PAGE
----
The festival season is here. The developers are sharing offers on their real estate projects too. Now, these offers can take any form. Recently, I came across an article in Hindustan Times, where the author listed different types of offers from various builders.
What Form Can Such Festive Offers Take?
- Upfront discount (You won’t see this often. The builder wouldn’t say we were selling this property for Rs 1 crore until yesterday and today we are selling this for Rs 80 lacs. The builders may have their reasons for this. At least they wouldn’t shout about this).
- Pay some money now and the remaining later (say 20% now and remaining after 2 years or when the construction is complete).
- Gift vouchers (Exercise discretion. Gift vouchers can be of any type and can be quite useless).
- We will pay the interest on your behalf for some time.
- We will cover the stamp duty or you don’t have to pay maintenance cost for a few years.
While any offer is good since it reduces the effective cost of ownership, you cannot take these offers at face value and need to look deeper. Following are the aspects you must keep these things in mind while evaluating such offers.
Don’t Soften up on the Price
Negotiations work on reciprocity. If you are overwhelmed by the offer, you may not drive the bargain hard. Hence, your focus may shift from negotiating the price to getting the most out of the offer. You may end up overpaying for the property.
Understand the Ramifications
Tata Housing has an offer where they will cover the interest cost in excess of 3.99% p.a. for one year for select project. After 1 year, the borrower must bear the entire interest burden. What could be the issues here? Firstly, Tata Housing may have tied up with a lender (bank, HFC or NBFC) for this offer. You must take loan from that very lender. For the first year, you pay 3.99% p.a. However, from the second year, the regular interest rate will apply.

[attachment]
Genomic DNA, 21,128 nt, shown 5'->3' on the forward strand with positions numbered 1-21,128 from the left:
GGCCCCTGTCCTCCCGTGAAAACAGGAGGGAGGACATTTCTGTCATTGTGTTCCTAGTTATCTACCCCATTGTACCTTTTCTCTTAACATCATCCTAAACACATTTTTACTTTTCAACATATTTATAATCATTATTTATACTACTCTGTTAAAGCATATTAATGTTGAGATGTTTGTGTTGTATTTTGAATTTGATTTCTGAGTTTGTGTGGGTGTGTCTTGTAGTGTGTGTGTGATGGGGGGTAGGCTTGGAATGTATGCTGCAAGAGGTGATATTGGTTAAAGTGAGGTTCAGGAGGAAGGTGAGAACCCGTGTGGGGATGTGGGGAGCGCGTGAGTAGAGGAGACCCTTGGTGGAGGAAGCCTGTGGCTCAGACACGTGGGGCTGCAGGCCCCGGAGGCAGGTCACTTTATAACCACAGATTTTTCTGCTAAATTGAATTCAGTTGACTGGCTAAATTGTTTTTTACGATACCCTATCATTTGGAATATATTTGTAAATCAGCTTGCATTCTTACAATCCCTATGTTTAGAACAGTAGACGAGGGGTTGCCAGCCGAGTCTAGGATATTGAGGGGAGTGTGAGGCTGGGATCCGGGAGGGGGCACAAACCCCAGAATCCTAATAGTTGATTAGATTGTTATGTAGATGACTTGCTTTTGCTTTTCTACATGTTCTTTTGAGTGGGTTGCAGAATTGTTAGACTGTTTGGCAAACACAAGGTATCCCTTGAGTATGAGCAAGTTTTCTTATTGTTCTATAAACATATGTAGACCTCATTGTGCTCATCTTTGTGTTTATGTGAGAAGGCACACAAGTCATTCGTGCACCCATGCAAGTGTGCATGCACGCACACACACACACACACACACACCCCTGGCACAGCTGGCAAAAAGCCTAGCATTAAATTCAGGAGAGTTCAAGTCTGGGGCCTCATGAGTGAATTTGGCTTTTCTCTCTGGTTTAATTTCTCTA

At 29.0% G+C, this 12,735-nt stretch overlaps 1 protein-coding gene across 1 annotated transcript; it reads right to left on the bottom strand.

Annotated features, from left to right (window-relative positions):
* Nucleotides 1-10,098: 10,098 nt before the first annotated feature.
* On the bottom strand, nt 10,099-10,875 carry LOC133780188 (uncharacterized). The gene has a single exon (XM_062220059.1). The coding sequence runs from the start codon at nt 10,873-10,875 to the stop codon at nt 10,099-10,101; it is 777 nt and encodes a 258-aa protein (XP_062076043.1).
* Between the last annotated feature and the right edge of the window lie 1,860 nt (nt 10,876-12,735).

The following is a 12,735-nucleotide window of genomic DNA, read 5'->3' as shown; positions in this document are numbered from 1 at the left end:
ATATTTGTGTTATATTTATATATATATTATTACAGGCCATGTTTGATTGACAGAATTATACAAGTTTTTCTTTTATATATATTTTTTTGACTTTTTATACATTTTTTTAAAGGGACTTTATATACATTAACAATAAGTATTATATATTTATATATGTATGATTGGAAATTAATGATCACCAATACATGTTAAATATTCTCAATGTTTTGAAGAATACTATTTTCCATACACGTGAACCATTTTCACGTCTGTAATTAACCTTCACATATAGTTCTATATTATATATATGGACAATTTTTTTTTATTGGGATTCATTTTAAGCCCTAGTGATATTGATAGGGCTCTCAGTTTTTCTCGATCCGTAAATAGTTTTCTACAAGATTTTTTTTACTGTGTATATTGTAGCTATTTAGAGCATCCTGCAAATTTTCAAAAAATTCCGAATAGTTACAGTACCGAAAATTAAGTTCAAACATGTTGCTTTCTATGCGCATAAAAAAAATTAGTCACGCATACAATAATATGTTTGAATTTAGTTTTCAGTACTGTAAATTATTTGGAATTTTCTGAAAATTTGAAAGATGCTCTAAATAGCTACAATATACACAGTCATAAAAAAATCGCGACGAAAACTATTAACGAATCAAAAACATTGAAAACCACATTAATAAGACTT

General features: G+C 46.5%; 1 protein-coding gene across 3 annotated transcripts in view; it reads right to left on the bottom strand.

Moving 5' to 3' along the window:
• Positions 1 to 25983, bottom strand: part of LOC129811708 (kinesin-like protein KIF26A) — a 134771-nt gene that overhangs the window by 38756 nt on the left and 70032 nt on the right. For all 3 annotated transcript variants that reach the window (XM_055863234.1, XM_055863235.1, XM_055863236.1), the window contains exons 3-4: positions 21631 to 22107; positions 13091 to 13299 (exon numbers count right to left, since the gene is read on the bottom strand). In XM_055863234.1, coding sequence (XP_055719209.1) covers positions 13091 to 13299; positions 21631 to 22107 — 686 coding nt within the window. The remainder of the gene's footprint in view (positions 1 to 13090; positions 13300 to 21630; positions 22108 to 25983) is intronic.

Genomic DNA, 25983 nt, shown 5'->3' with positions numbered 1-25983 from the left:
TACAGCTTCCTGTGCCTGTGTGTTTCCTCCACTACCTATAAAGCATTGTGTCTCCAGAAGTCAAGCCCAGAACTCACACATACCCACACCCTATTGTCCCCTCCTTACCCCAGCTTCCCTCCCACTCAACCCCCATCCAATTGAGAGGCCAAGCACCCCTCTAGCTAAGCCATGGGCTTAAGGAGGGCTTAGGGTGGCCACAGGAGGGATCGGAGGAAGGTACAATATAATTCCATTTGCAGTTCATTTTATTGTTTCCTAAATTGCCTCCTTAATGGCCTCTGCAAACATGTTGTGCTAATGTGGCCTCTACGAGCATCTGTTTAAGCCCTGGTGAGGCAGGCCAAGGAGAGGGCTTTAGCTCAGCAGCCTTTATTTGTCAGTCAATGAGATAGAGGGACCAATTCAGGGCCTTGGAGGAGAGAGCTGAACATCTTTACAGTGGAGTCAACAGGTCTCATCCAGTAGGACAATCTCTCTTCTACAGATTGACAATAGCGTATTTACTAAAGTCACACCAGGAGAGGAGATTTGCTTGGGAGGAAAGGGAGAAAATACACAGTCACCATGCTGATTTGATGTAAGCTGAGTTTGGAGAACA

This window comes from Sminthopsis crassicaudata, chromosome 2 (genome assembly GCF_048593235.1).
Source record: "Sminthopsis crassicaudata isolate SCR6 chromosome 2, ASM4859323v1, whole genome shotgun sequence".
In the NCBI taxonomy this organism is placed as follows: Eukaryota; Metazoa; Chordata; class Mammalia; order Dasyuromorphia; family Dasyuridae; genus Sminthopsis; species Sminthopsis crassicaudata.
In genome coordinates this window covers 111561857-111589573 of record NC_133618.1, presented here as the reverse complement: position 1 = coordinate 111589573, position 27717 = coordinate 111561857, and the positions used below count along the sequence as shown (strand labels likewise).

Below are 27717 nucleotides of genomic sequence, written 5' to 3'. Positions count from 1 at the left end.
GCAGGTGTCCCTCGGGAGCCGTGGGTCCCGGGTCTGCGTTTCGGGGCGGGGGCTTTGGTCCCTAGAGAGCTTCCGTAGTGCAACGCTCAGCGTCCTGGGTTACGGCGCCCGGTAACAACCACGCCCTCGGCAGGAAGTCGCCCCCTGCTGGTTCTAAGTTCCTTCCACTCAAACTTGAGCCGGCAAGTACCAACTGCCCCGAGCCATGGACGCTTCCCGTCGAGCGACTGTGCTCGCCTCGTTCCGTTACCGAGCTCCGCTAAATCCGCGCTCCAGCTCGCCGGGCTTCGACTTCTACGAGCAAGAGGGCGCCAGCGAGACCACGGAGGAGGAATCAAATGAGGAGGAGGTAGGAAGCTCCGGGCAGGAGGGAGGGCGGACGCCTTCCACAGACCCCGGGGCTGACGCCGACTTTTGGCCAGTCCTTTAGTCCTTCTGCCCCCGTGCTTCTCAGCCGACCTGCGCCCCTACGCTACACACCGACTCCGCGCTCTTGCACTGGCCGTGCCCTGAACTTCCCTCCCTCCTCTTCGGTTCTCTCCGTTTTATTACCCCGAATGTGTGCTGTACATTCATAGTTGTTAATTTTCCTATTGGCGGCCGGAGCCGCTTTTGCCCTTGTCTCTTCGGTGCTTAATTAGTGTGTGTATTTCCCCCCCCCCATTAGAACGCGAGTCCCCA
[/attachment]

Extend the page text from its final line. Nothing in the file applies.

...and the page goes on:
For instance, under this arrangement, let’s say you have to take a Rs 50 lac loan for 20 years from Lender A. The loan interest rate is 7.5% p.a. but you pay only 3.99% p.a. for the first year.
|Month||Principal||EMI||Your Interest Component||Interest paid by the builder||Principal Repaid during the month||Principal O/S at the end of the month|
|Interest Cost borne by the Developer||1,73,720|
From your perspective, the interest cost borne by the developer is your discount. If we discount the time value of money, the developer could have given you the upfront discount of Rs 1.73 lacs and you would have been indifferent to the offer. By the way, this discount is not bad per se.
Now, to the more important point. What if given your credit profile, you could have borrowed from another lender at 7% p.a. The loan EMI would have been only Rs 38,765. A savings of Rs 3.63 lacs over the loan term. Even if we deduct the discount of 1.73 lacs (that is available with only 7.5% loan), you would have still saved 1.9 lacs over the loan tenure. Moreover, the interest is not the only cost you bear. You may have to shell out more in terms of processing fees and other ancillary charges.
Avoid Offers Where You Must Spend More Money
Now, this is just an opinion. I suspect this if the developer is offering gift vouchers. For instance, the developer offers a gift voucher of 50% if you purchase an expensive item or experience. You must still spend the remaining 50% from your pocket. It could be an item/experience you don’t really want or need. These gift vouchers may have an expiry period.
And some of these vouchers can be quite useless. For instance, if someone offers a XYZ spa 75% discount voucher of Rs 1 lac to be used over the next 1 year, it is useless for me. But that’s me. You may see merit in such vouchers. Therefore, don’t take these gift vouchers at face value. Sit with a microscope and evaluate the utility of these gift vouchers for your lifestyle.
The developers can be very generous with the gift vouchers because they know many of these vouchers may expire unused. Moreover, these vouchers (like the spa voucher I mentioned above) may not cost the developer anything. As we discussed any offer is good. However, some offers are better than the others. In absence of upfront discounts from the developers, prefer offers where the cost benefit is more objective and realizable and comes sooner.